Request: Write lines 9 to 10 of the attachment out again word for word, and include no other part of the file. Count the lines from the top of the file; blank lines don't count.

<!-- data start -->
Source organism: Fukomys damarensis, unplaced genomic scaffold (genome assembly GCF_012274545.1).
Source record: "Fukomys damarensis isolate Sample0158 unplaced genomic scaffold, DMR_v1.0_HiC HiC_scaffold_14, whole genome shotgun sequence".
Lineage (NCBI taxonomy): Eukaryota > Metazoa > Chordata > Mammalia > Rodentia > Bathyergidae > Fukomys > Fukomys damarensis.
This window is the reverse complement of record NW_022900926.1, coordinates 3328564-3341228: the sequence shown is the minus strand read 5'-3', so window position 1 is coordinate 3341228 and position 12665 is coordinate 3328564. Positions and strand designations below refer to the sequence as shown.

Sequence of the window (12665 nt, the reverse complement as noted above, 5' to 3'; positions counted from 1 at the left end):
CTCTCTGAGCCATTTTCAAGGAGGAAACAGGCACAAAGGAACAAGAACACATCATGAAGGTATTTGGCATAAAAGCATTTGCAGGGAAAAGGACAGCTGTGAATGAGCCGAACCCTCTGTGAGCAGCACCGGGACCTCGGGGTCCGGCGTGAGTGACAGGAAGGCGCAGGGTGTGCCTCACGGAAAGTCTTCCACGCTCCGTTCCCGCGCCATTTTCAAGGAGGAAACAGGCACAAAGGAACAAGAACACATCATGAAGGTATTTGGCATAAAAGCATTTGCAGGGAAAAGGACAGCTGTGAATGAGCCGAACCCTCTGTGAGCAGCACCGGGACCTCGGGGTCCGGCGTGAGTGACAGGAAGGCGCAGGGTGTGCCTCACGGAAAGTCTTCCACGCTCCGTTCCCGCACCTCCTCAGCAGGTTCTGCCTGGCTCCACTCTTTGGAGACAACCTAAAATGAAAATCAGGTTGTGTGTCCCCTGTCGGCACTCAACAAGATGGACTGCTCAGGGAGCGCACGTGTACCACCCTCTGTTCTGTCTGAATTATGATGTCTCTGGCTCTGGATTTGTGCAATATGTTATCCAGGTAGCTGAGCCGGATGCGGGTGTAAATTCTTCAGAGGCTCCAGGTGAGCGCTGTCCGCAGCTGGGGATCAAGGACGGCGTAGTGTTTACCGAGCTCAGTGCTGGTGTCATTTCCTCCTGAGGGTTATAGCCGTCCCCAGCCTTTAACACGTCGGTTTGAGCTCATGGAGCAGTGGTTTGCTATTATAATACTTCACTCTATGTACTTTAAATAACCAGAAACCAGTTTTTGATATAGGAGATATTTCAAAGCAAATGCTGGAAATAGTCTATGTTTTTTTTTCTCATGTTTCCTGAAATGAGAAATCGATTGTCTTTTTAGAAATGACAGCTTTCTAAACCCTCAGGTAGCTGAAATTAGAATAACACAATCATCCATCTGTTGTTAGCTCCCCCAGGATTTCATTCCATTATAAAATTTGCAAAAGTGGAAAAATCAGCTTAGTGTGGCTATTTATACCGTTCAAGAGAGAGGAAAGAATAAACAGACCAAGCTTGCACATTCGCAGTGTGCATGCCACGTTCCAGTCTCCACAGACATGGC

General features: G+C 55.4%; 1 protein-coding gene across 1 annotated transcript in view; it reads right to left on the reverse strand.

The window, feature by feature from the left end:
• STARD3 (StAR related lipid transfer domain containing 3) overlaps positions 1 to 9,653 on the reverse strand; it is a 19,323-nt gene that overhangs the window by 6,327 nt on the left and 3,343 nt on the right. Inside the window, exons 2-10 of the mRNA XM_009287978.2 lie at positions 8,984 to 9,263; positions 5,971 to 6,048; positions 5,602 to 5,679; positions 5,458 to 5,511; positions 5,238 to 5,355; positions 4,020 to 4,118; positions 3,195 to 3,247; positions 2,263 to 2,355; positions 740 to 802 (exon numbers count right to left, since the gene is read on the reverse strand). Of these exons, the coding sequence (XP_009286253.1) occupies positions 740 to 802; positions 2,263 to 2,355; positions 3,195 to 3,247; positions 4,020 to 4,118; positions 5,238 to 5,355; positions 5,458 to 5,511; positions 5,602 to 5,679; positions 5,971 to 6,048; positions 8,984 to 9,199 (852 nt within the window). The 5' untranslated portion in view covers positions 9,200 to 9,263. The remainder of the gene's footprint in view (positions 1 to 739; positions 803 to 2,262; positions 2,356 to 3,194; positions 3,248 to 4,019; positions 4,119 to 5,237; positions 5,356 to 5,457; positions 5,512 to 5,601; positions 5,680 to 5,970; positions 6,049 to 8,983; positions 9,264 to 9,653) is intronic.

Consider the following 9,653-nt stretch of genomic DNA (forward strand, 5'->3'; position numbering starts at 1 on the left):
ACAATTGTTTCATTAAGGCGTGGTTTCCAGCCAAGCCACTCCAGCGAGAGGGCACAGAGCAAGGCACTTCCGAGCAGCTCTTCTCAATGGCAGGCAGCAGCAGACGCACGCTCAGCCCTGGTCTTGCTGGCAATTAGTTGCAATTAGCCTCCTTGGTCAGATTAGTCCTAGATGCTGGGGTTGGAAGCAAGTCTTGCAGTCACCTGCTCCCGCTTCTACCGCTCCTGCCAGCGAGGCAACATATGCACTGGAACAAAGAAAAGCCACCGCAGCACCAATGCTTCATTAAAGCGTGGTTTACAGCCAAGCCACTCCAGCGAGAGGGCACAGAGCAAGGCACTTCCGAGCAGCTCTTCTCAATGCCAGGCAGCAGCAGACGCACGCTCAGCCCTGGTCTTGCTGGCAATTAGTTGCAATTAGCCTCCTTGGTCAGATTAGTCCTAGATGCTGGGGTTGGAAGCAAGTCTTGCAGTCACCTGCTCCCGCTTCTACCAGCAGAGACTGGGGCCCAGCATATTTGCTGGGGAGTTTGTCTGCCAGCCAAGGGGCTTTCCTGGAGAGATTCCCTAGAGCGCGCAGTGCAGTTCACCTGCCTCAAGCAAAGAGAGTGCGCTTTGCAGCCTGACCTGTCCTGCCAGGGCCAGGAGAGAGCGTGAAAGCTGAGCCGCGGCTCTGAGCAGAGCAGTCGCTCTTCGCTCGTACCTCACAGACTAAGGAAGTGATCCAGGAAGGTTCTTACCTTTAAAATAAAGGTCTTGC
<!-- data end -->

• STARD3 (StAR related lipid transfer domain containing 3) overlaps positions 1 to 9,653 on the reverse strand; it is a 19,323-nt gene that overhangs the window by 6,327 nt on the left and 3,343 nt on the right. Inside the window, exons 2-10 of the mRNA XM_009287978.2 lie at positions 8,984 to 9,263; positions 5,971 to 6,048; positions 5,602 to 5,679; positions 5,458 to 5,511; positions 5,238 to 5,355; positions 4,020 to 4,118; positions 3,195 to 3,247; positions 2,263 to 2,355; positions 740 to 802 (exon numbers count right to left, since the gene is read on the reverse strand). Of these exons, the coding sequence (XP_009286253.1) occupies positions 740 to 802; positions 2,263 to 2,355; positions 3,195 to 3,247; positions 4,020 to 4,118; positions 5,238 to 5,355; positions 5,458 to 5,511; positions 5,602 to 5,679; positions 5,971 to 6,048; positions 8,984 to 9,199 (852 nt within the window). The 5' untranslated portion in view covers positions 9,200 to 9,263. The remainder of the gene's footprint in view (positions 1 to 739; positions 803 to 2,262; positions 2,356 to 3,194; positions 3,248 to 4,019; positions 4,119 to 5,237; positions 5,356 to 5,457; positions 5,512 to 5,601; positions 5,680 to 5,970; positions 6,049 to 8,983; positions 9,264 to 9,653) is intronic.

Consider the following 9,653-nt stretch of genomic DNA (forward strand, 5'->3'; position numbering starts at 1 on the left):